This session the students worked on character and plot. They learned to make use of each of their five senses as a source of inspiration. The students did listening activities that led to poems, worked collaboratively to interpret photos, and used details from their own lives - both mundane and personal - as details to enhance character. See sa couple of the excerpts below!  

From a photograph of a Scarecrow dressed in a fine suit and hanging in a cornfield:

Ballad of the Scarecrow in a suit.

I am a scarecrow. It’s a lot harder than it seems. For one, it’s a pain in the neck to re-stuff yourself everyday. Oh and, hey, wait, please don’t leave. I’m not going to complain the entire time. Maybe ten percent, but not more. Besides, I’m getting off topic, and before I do, I should tell you about my appearance. No really, it’s essential to the story. Like I said, I’m a Scarecrow, an average Joe, straw-filled, rough, canvas skin. But it’s the outfit that really catches people’s eye. I can see you’re filled to the brim with questions, and being the Scarecrow that I am, I am happy to answer them.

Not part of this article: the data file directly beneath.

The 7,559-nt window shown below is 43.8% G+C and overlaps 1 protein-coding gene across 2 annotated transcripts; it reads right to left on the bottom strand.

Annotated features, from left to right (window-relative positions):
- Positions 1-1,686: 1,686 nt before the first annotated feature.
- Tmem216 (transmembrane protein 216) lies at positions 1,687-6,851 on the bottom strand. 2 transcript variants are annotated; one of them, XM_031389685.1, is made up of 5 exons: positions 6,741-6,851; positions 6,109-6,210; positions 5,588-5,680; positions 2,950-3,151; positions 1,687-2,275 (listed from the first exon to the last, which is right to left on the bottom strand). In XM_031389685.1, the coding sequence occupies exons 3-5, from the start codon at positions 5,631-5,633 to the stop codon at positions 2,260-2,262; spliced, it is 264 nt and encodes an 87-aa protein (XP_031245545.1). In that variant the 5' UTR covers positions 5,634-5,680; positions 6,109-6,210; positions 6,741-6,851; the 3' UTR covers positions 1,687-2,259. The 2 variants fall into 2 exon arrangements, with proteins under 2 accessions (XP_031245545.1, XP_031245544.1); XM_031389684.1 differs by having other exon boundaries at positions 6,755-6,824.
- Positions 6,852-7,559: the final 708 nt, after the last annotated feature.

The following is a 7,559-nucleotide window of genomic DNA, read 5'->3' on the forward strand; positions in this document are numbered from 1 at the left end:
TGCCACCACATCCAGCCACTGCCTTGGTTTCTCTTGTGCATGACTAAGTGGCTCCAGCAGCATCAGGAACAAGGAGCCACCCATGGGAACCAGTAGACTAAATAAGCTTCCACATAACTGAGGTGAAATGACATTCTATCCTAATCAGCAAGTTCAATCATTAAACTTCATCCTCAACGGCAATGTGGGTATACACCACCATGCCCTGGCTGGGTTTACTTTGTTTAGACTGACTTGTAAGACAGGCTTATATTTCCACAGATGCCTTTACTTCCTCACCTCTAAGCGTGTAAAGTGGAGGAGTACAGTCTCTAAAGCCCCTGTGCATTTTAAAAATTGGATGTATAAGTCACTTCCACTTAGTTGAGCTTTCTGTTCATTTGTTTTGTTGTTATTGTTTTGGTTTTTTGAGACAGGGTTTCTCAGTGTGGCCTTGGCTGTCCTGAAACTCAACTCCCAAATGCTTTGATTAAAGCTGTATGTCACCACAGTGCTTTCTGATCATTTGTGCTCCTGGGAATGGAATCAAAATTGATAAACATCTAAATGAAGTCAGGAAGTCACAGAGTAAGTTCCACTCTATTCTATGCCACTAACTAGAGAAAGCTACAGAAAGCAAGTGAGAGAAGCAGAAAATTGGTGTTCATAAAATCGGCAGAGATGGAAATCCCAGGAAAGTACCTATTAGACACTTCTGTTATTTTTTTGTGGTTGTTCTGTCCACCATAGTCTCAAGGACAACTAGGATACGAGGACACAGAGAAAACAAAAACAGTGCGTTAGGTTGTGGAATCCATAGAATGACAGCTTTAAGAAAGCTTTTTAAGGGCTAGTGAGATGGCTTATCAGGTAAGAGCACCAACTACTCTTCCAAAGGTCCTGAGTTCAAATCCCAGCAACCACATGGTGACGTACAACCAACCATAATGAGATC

I am supposed to be scary. But not that anyone thinks I am. Everyone thinks I’m funny. It makes me sad. I hope someone will understand.



From an exercise in collaboration called the exquisite corpse, where the kids each  wrote a line of the story, without having seen the line that came before:

Bob R. Greedy

Bob R. Greedy Planned to smuggle a bald eagle into Spain. At the top of the Empire State building. In the middle of 223 BC. Because of the atomic matter in your mother’s favorite teapot. But she became so excited that she drowned. And this caused the cow to run circles around them.